Google Crackdown on Content Farms Only Hurts Web Weasels

Google launched a new effort to waste less of your time on searches that turn up sites that rise way too high in search indexes by packing their pages with keywords, but little of actual value.

People hating "content farms" bring up companies like Demand Media, which make a living with sites such as ehow, Livestrong and Answerbag, all of which play the search-engine-optimization game better than they do quality content.

Sites like Demand Media's aren't the real target, even though its stock dropped 4.5 percent today after Google made its announcement.

Demand, at least produces its own content, some of which is consistently good., for example, is far better than it looks, while is the opposite; but both rely on relatively unique content.

The content farms Google is targeting are the ones that don't just step over the line of propriety, but dance over it laughing and taking your time and money with them.

Among the big SEO sins are packing a page with stacks of ads filled with keywords, stuffing keywords onto the page in ways spiders can read but people can't, or linking one piece of content to a whole chain of sites so readers have to open three or four before seeing one piece of actual content.

Others drag down legitimate sites. Overblown-promises site, got dinged by Google for "unethical" deals with universities to put links to Overstock on their sites because links from .edu sites carry more weight in Google's search rankings than straight commercial links.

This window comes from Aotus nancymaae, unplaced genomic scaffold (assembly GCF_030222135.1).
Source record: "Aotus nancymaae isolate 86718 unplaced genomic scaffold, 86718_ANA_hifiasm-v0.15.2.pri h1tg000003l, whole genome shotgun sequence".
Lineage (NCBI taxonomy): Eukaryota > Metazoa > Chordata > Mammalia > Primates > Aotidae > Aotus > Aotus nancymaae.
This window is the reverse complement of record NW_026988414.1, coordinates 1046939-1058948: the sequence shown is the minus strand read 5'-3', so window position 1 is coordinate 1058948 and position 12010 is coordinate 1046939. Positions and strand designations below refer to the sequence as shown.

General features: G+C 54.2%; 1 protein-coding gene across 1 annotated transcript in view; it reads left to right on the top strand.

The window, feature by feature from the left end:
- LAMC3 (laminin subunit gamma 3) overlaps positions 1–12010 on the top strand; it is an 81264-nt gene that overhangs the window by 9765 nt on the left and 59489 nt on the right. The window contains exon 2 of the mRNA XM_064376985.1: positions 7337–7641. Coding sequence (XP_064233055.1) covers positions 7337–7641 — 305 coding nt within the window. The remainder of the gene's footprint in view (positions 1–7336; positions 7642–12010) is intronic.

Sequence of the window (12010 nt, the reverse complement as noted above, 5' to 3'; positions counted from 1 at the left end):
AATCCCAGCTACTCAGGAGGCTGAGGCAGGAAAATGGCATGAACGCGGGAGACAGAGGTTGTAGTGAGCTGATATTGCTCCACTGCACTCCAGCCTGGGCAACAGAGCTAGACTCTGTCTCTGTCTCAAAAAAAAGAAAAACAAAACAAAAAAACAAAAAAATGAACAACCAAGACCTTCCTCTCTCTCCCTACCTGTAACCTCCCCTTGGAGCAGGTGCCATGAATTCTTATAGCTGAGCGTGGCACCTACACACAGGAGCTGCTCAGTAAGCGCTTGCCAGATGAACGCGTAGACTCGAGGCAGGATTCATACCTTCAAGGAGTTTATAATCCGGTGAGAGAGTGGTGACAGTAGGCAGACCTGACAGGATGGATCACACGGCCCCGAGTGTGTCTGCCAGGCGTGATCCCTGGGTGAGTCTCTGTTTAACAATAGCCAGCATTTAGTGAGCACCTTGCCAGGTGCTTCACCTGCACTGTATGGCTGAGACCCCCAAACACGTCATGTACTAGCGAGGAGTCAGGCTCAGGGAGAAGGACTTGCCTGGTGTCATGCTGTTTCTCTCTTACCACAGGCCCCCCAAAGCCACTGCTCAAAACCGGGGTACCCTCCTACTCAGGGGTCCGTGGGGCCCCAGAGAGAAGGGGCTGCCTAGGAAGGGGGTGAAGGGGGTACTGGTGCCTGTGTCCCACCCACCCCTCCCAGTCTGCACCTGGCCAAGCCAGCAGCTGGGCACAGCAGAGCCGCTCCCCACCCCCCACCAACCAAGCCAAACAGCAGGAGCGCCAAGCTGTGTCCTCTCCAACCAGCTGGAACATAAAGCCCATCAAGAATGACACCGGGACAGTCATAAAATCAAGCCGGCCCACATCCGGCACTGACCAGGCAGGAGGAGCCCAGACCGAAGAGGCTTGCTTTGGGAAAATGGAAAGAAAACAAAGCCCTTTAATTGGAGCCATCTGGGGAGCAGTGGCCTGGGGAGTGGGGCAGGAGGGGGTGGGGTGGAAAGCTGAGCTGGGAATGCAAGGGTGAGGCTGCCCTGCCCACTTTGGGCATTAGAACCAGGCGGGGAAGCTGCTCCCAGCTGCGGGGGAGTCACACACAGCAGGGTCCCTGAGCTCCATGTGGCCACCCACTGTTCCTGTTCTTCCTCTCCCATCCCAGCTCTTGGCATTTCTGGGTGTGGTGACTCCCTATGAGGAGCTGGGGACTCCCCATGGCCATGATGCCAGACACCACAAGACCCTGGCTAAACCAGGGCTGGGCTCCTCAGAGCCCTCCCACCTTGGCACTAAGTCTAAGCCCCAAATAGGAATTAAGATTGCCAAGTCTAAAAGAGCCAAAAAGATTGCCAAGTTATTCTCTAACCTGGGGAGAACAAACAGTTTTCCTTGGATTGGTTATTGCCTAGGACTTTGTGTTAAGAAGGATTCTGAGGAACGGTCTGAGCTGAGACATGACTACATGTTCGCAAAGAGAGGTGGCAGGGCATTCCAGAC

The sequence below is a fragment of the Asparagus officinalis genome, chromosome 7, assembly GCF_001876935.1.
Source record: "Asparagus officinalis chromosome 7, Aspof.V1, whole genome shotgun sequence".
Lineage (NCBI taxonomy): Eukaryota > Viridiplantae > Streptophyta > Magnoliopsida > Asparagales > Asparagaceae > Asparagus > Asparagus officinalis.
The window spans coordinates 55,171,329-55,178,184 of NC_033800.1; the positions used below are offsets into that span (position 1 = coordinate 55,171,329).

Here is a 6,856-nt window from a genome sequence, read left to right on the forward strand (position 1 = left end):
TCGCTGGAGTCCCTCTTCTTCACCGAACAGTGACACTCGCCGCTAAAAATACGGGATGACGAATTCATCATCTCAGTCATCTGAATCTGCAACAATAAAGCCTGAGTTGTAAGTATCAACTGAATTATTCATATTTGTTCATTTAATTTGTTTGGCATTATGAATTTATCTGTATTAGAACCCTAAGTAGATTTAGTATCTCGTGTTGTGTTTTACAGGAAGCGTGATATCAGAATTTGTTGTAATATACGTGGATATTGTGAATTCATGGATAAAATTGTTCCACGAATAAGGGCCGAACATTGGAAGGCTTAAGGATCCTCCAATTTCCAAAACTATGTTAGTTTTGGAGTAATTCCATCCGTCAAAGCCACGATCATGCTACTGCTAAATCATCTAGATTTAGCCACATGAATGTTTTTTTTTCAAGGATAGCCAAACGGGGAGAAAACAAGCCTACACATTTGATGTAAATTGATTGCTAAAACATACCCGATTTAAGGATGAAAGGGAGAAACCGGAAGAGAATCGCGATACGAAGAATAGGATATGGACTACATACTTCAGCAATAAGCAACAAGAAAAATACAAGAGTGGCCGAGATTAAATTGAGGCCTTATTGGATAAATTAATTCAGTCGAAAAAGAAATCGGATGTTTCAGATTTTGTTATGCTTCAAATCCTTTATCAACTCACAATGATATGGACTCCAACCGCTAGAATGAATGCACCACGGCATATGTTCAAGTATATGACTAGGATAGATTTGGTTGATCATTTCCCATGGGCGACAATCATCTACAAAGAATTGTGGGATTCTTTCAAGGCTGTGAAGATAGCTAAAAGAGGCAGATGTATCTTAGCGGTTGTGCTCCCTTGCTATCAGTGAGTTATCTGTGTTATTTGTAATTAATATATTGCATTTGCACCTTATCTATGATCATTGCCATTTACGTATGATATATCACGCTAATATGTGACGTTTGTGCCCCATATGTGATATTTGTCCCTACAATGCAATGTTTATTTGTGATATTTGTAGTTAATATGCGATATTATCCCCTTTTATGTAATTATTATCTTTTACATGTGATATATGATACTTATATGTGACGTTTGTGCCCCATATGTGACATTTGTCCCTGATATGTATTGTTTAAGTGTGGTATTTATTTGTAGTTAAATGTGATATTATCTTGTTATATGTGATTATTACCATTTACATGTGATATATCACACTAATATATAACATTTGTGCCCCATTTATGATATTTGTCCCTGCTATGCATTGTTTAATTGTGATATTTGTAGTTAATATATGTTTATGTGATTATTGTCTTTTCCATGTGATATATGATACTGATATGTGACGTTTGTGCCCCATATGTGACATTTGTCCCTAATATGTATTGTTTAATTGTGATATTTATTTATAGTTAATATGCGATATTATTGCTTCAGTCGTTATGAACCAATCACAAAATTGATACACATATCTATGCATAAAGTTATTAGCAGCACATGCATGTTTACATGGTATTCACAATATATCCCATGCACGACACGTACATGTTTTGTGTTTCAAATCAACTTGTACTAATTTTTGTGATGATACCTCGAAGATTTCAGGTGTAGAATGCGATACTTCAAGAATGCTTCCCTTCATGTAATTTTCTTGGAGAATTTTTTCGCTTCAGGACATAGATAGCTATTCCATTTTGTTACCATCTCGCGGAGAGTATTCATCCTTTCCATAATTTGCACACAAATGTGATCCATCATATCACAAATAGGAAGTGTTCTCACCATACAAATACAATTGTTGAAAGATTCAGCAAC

Google is specifically targeting techniques like keyword stuffing - packing keywords into regular content pages typed white-on-white so spiders can read it but humans don't see it, or hidden in other ways - link farms that force users to open a series of affiliated sites to get to the single piece of content they want.

Every company does a certain amount of SEO, just as almost all advertise to some degree. The difference is the same as between ads that flatter your product a bit to make it seem appealing, and those that outright lie about what it can do, what it will cost and why it won't kill them (much) when they buy it.

I can't pretend to be objective about this. I write for sites that have to use SEO to get noticed. And I do a lot of research online, so I've wasted my share of clicks on content farms.

I can't see a real downside to tougher analysis of content on Web sites. It will probably throw off the rankings of a lot of sites, and might need tuning to make sure the algorithms really are differentiating fresh content from foul.

But it will also save me a lot of time clicking on junk sites and, probably, raise the profile of sites like ITworld that post tons of fresh content and hardly ever pack it with keywords designed only to attract more links.

We write about solid, useful topics focusing on apple ipods with naked star gossip, charlie sheen lol catz on chatroulette with ipads and justin beiber with some of katy perry's mininova netflix freeware guacamole recipes.

And we feel good about that.

Kevin Fogarty writes about enterprise IT for ITworld. Follow him on Twitter @KevinFogarty.

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This story, "Google Crackdown on Content Farms Only Hurts Web Weasels" was originally published by ITworld.

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